Lessons from Lockdown
In this week’s blog, our CEO Theresa Shearer reflects on lessons we’ve learned over nearly 10 weeks of lockdown – and invites everyone to (responsibly!) enjoy the sunshine this weekend…
Lessons from lockdown
Today, Scotland has officially eased some of its lockdown restrictions and moved into Phase 1 of the Scottish Government’s Route Map through and out of the Covid-19 crisis.
This is of course just a slight relaxation of the restrictions we have all been living under for more than nine weeks, and it is essential that everyone sticks to the rules to support the public health effort to suppress the virus and save lives.
Yet it nevertheless brings hope that we are past the emergency response stage of this pandemic, and – provided everyone across society complies with the public health guidance at each phase – we are on a path out of this crisis and towards a time when everyday life feels a bit more like what we were used to.
This easing of restrictions coincides with some glorious sunny weather across Scotland this weekend, so please take this opportunity to spend some time outdoors with your loved ones – safely of course, and in line with Scottish Government guidance.
Responding to the crisis
It goes without saying that Covid-19 has presented a challenge unlike anything I have ever experienced as a CEO. Both the nature and scale of the disruption and the adjustments required to respond to it have been at a level few organisations ever have to deal with.
The Covid-19 crisis is not over – far from it – and thousands of families across Scotland are mourning the loss of loved ones to this awful virus. As millions of us begin to enjoy the gradual return of some of the things we used to take for granted, we must never forget those for whom things will never be the same again.
Against that backdrop, I have watched 2,200 ENABLE Scotland and Piper Group colleagues swiftly adapt to a radical change to their daily working lives, and diligently and determinedly embrace their duties as frontline keyworkers in the national response – united in a common purpose of keeping vulnerable people safe and well in their own homes, and out of hospital so far as possible.
I have never been more proud at any time in my career.
I am especially grateful and proud that our model of supporting people to live in their own homes and in their own communities means the people we support will also have the opportunity to enjoy the relaxations and greater freedoms that come with each stage of the Route Map.
Our charity has always known the benefits of personalised care and support within local communities, and keeping people out of institutional and hospital settings is a principle that will always be central to our model of care.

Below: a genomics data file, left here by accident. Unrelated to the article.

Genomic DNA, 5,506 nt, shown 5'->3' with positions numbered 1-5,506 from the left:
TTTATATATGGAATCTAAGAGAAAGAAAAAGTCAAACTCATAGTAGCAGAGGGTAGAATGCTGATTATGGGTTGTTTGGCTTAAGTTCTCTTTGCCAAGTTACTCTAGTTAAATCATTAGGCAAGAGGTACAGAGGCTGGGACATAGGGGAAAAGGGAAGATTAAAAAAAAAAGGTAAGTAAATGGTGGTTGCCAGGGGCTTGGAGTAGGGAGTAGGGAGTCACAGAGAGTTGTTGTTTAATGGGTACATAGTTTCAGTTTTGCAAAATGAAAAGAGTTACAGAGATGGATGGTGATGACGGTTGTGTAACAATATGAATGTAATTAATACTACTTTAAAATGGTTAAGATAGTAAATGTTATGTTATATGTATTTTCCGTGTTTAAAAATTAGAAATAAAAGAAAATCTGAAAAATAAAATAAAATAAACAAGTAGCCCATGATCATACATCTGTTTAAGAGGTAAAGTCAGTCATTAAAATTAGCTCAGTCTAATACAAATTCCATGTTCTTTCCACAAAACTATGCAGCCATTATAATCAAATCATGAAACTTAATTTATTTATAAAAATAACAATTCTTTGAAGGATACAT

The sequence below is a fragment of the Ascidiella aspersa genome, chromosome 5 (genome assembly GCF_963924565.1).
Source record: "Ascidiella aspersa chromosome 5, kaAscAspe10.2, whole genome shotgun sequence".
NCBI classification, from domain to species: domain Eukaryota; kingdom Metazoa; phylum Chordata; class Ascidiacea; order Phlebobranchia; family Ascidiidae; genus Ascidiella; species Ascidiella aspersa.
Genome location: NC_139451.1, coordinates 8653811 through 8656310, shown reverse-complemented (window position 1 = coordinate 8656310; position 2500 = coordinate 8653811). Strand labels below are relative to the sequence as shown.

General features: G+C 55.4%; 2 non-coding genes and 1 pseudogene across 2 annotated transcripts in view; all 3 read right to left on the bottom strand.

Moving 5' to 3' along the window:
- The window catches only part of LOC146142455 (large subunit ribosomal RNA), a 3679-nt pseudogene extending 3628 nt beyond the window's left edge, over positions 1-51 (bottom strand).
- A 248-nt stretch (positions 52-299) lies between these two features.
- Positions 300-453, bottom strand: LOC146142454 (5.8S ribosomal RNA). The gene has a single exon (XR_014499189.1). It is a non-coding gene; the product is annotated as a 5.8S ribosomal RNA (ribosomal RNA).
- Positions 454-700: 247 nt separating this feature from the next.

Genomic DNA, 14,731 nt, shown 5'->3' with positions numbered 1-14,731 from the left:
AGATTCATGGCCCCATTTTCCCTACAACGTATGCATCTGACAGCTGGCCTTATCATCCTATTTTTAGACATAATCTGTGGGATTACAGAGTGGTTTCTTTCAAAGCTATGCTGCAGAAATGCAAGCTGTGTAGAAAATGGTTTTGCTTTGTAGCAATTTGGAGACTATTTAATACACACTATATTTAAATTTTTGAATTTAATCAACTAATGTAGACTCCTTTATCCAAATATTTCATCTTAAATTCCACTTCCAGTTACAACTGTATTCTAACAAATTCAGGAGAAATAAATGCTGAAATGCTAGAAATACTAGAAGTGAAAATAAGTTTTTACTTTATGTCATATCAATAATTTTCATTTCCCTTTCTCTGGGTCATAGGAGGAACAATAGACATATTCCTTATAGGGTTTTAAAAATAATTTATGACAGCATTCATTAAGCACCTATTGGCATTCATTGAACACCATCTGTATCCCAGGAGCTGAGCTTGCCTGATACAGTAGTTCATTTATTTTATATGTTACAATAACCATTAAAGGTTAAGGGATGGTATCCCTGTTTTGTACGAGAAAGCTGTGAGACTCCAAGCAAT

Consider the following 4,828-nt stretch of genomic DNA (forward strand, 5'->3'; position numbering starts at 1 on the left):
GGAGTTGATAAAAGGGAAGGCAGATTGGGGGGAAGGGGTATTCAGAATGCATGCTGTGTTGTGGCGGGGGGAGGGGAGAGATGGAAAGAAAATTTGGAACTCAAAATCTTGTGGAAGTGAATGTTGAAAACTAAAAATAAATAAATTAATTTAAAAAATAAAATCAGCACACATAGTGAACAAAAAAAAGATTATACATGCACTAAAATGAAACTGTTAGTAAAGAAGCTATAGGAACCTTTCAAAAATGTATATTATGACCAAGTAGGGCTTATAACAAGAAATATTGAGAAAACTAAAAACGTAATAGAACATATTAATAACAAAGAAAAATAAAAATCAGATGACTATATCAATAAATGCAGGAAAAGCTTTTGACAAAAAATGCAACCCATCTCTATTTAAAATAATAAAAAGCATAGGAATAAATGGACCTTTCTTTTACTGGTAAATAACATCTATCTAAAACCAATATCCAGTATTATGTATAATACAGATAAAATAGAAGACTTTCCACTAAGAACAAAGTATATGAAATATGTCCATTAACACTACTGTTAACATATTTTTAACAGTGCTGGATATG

Embracing and shaping change
While our goal is rightly to restore the freedoms and activities we enjoy over the course of however many months it takes to travel along the Route Map, there is a broad consensus that the final destination will not be exactly how things were before.
As we accept the inevitability of change, it is vital that we defend those positive developments that have come out of this experience.
It seems counter-intuitive, but being isolated from one another has in some ways made us feel more connected thanks to our use of digital technology to check in with one another and have regular catch-ups through video conferencing.
Platforms like Teams and Zoom are not new, but necessity has broken down resistance to change, and I have enjoyed seeing colleagues who would have described themselves as luddites being converted into confident digital natives!
I am so grateful to all our staff who have proven themselves to be a digitally enabled and connected workforce ready to respond to the challenges we face now and in the future.
Recognising true value
My regular catch-ups with frontline teams from across the country – as well as with the teams who have been working from their own homes to deliver our employability and charitable projects and to support our frontline – have really highlighted the values and resilience of the people who work for this charity. Their commitment to supporting people who have a learning disability to be safe and well in their own home and to exercise their rights has really shone through, and been truly inspiring.
As the First Minister acknowledged in her statement yesterday, everybody needs love and to feel connected to the people who matter to them. This is reflected in how we deliver our services, and it is of course true of every one of us as well.
The last ten weeks have been incredibly challenging, but I am so proud of how everyone in our charity has responded, and – recognising that there will be many challenges still to come as we progress along the Route Map out of the Covid-19 crisis – I want to thank you all and encourage you to enjoy the sunshine and enjoy being with your loved ones this weekend.
Take care, keep yourselves and your loved ones safe and well, and I look forward to catching up with more of you on our ongoing Zoom calls!